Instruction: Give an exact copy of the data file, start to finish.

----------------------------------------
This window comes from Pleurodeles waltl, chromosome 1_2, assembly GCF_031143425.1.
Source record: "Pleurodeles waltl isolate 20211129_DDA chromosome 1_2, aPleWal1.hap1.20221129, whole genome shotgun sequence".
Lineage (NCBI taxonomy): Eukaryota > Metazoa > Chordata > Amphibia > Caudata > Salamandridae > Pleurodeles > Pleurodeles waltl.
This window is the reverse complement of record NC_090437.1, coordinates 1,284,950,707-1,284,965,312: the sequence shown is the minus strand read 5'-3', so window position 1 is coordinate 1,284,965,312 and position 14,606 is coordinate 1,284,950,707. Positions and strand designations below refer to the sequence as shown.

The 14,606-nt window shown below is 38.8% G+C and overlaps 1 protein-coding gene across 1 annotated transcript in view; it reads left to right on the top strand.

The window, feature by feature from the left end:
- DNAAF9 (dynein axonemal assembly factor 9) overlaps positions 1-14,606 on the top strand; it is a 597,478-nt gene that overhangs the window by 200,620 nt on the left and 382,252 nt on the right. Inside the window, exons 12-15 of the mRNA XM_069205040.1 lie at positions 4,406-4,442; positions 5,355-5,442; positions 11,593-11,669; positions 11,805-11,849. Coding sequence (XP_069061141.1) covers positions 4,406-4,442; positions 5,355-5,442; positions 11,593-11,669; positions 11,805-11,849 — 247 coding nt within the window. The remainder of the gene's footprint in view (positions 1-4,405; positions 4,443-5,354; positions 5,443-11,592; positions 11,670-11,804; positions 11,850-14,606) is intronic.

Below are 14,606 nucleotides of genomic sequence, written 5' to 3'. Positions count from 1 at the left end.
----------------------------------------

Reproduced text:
This window comes from Pleurodeles waltl, chromosome 1_2, assembly GCF_031143425.1.
Source record: "Pleurodeles waltl isolate 20211129_DDA chromosome 1_2, aPleWal1.hap1.20221129, whole genome shotgun sequence".
Lineage (NCBI taxonomy): Eukaryota > Metazoa > Chordata > Amphibia > Caudata > Salamandridae > Pleurodeles > Pleurodeles waltl.
This window is the reverse complement of record NC_090437.1, coordinates 1,284,950,707-1,284,965,312: the sequence shown is the minus strand read 5'-3', so window position 1 is coordinate 1,284,965,312 and position 14,606 is coordinate 1,284,950,707. Positions and strand designations below refer to the sequence as shown.

The 14,606-nt window shown below is 38.8% G+C and overlaps 1 protein-coding gene across 1 annotated transcript in view; it reads left to right on the top strand.

The window, feature by feature from the left end:
- DNAAF9 (dynein axonemal assembly factor 9) overlaps positions 1-14,606 on the top strand; it is a 597,478-nt gene that overhangs the window by 200,620 nt on the left and 382,252 nt on the right. Inside the window, exons 12-15 of the mRNA XM_069205040.1 lie at positions 4,406-4,442; positions 5,355-5,442; positions 11,593-11,669; positions 11,805-11,849. Coding sequence (XP_069061141.1) covers positions 4,406-4,442; positions 5,355-5,442; positions 11,593-11,669; positions 11,805-11,849 — 247 coding nt within the window. The remainder of the gene's footprint in view (positions 1-4,405; positions 4,443-5,354; positions 5,443-11,592; positions 11,670-11,804; positions 11,850-14,606) is intronic.

Below are 14,606 nucleotides of genomic sequence, written 5' to 3'. Positions count from 1 at the left end.